“And he said unto them, When I sent you without purse, and scrip, and shoes, lacked ye any thing? And they said, Nothing.” (Luke 22:35)
The very concept of simplicity is greatly appealing to me. Maybe it’s because I got nearly everything I wanted as a child. I might’ve been spoiled but I wasn’t spoiled rotten. The older I get, the more I seek to add only those things that are needful. And anymore, I’d rather be putting out and creating and giving than merely getting. It might be more blessed to give than receive (see Acts 20:35), but the peace and joy and purpose one gets from giving and serving, is worth the price of admission.
“But seek ye first the Kingdom of God, and His righteousness; and all these things shall be added unto you.” (Matthew 6:33)
When I was a kid, after first having read and comprehended what Jesus is asking of (and promising) me in this verse, I had a great deal of internal struggle with my wants and desires. Seeing all the things that the other kids had and wanting the same (I did get stuff, just not in a timeframe that suited my selfishness). Thank God I’ve grown out of that. Oh, sure, as an adult, there are still things I desire. But I seek to sift through my wants and to winnow them to what applies to what I believe God is doing in my life. And without the intangible qualities of the Holy Spirit–things like peace and contentment and purpose–no thing is going to make me any happier or closer to God and to who He desires me to be. I find that in America, the acquisition of stuff is akin to idolatry. Turn it around on its head though, and make sure that you don’t idolize the zen-like simplicity of having all your ducks in a row merely for its own sake. Because there are things we’d like and things we need.
“Then said He unto them, But now, he that hath a purse, let him take it, and likewise his scrip (like a wallet): and he that hath no sword, let him sell his garment, and buy one.” (Luke 22:36)
Such and such things
“…and if that had been too little, I would moreover have given unto thee such and such things.” (2 Samuel 12:8b) This is Nathan the prophet, speaking for God, to David after David had Uriah killed. Notice the tone of God. Absolutely willing to give David whatever it was he wanted. Such and such things…
God wants us to be happy. He also wants us to be joyful. More so the latter, if I may. Because His joy is like the root that produces the fruit of happiness, it might seem that things are dry above ground and nothing’s happening. But we’re not moles. I would say that most times, God doesn’t let us see how things are growing underground. Rest assured they are. Endeavoring to know “the joy of the Lord” is something that is totally worth the time it takes to do so. The dryness I experienced as a kid was akin to drilling through rock in order to reach the depth of God over which I had layered years and years of hedonism and materialism. It takes as long as it takes. The root that’s growing under the surface is here to stay. With pruning, it’ll get deeper, but it’ll Spring back stronger than before, producing more fruit than you ever thought possible.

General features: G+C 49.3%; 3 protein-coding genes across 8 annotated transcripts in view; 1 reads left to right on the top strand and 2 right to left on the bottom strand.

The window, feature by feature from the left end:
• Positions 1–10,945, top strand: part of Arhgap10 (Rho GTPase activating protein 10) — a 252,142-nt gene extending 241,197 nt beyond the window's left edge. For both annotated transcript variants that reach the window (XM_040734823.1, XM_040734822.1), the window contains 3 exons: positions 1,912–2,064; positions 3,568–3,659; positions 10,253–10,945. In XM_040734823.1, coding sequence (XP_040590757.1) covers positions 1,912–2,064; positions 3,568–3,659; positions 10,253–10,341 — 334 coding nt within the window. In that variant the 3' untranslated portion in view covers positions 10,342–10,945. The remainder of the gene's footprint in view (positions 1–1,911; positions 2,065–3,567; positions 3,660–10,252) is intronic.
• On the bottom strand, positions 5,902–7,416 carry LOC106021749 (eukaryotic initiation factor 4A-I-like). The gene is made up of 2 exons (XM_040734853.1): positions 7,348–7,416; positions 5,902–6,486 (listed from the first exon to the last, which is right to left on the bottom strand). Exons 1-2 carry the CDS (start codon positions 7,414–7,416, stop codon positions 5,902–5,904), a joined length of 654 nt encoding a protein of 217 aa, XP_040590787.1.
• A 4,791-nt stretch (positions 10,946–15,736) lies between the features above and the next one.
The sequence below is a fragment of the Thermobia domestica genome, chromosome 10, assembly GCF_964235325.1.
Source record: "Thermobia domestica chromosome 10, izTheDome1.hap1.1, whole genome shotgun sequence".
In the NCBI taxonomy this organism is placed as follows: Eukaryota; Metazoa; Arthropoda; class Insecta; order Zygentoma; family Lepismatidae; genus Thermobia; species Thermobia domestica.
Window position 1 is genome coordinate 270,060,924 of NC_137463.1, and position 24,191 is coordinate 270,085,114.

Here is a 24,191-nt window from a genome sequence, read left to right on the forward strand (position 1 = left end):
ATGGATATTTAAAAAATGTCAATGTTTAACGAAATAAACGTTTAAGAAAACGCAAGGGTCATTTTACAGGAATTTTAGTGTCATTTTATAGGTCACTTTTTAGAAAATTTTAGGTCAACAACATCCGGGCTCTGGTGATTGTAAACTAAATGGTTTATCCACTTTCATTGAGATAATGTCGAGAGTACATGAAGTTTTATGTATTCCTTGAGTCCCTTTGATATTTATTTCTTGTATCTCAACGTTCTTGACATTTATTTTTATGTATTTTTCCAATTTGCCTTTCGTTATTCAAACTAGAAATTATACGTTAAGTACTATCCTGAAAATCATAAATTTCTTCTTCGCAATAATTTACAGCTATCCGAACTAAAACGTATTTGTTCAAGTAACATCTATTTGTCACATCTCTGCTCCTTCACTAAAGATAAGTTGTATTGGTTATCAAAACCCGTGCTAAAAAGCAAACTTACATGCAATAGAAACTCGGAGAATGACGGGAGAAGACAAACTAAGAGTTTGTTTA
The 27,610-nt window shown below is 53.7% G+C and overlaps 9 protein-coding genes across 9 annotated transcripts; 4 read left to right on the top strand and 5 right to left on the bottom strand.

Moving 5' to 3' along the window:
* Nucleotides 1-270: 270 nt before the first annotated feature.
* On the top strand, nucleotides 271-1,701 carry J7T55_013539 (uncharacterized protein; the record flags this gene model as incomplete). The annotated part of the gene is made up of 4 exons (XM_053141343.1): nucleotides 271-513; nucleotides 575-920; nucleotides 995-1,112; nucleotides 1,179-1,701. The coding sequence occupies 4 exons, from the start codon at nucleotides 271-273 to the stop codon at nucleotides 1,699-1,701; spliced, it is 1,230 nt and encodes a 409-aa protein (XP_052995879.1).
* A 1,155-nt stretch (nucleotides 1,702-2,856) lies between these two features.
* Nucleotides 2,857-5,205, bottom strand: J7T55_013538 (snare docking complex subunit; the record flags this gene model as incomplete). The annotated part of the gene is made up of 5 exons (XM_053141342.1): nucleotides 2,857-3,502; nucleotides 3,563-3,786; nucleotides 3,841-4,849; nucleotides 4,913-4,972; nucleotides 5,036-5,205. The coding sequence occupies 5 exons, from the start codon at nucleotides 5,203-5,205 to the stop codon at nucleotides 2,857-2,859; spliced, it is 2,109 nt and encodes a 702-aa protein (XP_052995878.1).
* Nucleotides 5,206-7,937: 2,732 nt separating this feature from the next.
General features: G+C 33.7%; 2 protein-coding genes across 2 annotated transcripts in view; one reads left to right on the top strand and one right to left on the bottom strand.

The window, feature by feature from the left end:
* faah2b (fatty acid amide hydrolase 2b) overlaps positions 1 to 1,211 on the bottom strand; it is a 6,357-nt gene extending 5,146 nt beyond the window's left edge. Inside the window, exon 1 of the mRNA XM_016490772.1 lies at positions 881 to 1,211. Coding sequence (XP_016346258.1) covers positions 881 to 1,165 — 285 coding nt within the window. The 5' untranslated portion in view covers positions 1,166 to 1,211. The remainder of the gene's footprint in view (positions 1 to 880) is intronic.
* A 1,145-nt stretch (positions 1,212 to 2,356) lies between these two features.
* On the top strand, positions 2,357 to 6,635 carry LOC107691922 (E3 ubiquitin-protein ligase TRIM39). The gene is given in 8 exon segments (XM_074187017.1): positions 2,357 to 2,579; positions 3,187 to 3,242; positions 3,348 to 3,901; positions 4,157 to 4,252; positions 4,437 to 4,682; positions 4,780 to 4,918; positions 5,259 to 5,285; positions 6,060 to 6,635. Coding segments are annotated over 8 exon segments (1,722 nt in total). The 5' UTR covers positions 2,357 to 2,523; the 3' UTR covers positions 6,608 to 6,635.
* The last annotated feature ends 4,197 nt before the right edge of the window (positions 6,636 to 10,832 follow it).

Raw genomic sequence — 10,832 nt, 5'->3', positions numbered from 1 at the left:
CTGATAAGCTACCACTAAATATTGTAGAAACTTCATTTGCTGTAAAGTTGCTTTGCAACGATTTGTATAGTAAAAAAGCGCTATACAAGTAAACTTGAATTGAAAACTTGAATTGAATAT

“Thou wilt shew me the path of life: in Thy presence is fulness of joy; at Thy right hand there are pleasures for evermore.” (Psalm 16:11) This is David speaking of God. I would say that those God used to write the Bible would not have been allowed, or able for that matter, to do so unless they had lived through the meanings that their words pointed to. David knew the bounty of the Lord, and it would seem he could’ve known more. What is the bounty of the Lord? It’s everything good that we have. And it starts with the intangible qualities of the Holy Spirit coupled with both our physical and spiritual life. How much do we need to be happy? If were not grateful for the things that God has already given us (and seen to it that we indeed receive) nothing will satisfy us.
“For the Kingdom of God is not meat and drink; but righteousness, and peace, and joy in the Holy Ghost. For he that in these things serveth Christ is acceptable to God, and approved of men.” (Romans 14:17-18)